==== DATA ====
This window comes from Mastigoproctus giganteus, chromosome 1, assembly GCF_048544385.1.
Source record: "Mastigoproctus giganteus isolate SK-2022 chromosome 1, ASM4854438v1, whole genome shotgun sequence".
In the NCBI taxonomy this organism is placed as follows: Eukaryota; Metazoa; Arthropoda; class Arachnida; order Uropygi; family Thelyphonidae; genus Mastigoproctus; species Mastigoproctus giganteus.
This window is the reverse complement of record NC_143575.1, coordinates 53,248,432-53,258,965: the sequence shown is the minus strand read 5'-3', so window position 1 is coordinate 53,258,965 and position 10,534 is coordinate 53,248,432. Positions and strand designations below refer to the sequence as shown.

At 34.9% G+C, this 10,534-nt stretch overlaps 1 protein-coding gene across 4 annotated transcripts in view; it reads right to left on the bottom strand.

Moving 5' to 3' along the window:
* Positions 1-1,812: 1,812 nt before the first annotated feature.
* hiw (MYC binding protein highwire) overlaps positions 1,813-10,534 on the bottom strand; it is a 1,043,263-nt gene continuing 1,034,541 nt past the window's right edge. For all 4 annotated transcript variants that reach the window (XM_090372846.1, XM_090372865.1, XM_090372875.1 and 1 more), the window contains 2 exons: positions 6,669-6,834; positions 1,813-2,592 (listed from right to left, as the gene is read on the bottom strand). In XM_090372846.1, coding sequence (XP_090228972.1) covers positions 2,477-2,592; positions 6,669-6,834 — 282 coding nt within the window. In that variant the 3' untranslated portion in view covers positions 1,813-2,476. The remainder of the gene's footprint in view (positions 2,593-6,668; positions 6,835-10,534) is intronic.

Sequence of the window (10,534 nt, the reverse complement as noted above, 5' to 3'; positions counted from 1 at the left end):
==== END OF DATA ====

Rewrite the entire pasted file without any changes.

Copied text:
This window comes from Mastigoproctus giganteus, chromosome 1, assembly GCF_048544385.1.
Source record: "Mastigoproctus giganteus isolate SK-2022 chromosome 1, ASM4854438v1, whole genome shotgun sequence".
In the NCBI taxonomy this organism is placed as follows: Eukaryota; Metazoa; Arthropoda; class Arachnida; order Uropygi; family Thelyphonidae; genus Mastigoproctus; species Mastigoproctus giganteus.
This window is the reverse complement of record NC_143575.1, coordinates 53,248,432-53,258,965: the sequence shown is the minus strand read 5'-3', so window position 1 is coordinate 53,258,965 and position 10,534 is coordinate 53,248,432. Positions and strand designations below refer to the sequence as shown.

At 34.9% G+C, this 10,534-nt stretch overlaps 1 protein-coding gene across 4 annotated transcripts in view; it reads right to left on the bottom strand.

Moving 5' to 3' along the window:
* Positions 1-1,812: 1,812 nt before the first annotated feature.
* hiw (MYC binding protein highwire) overlaps positions 1,813-10,534 on the bottom strand; it is a 1,043,263-nt gene continuing 1,034,541 nt past the window's right edge. For all 4 annotated transcript variants that reach the window (XM_090372846.1, XM_090372865.1, XM_090372875.1 and 1 more), the window contains 2 exons: positions 6,669-6,834; positions 1,813-2,592 (listed from right to left, as the gene is read on the bottom strand). In XM_090372846.1, coding sequence (XP_090228972.1) covers positions 2,477-2,592; positions 6,669-6,834 — 282 coding nt within the window. In that variant the 3' untranslated portion in view covers positions 1,813-2,476. The remainder of the gene's footprint in view (positions 2,593-6,668; positions 6,835-10,534) is intronic.

Sequence of the window (10,534 nt, the reverse complement as noted above, 5' to 3'; positions counted from 1 at the left end):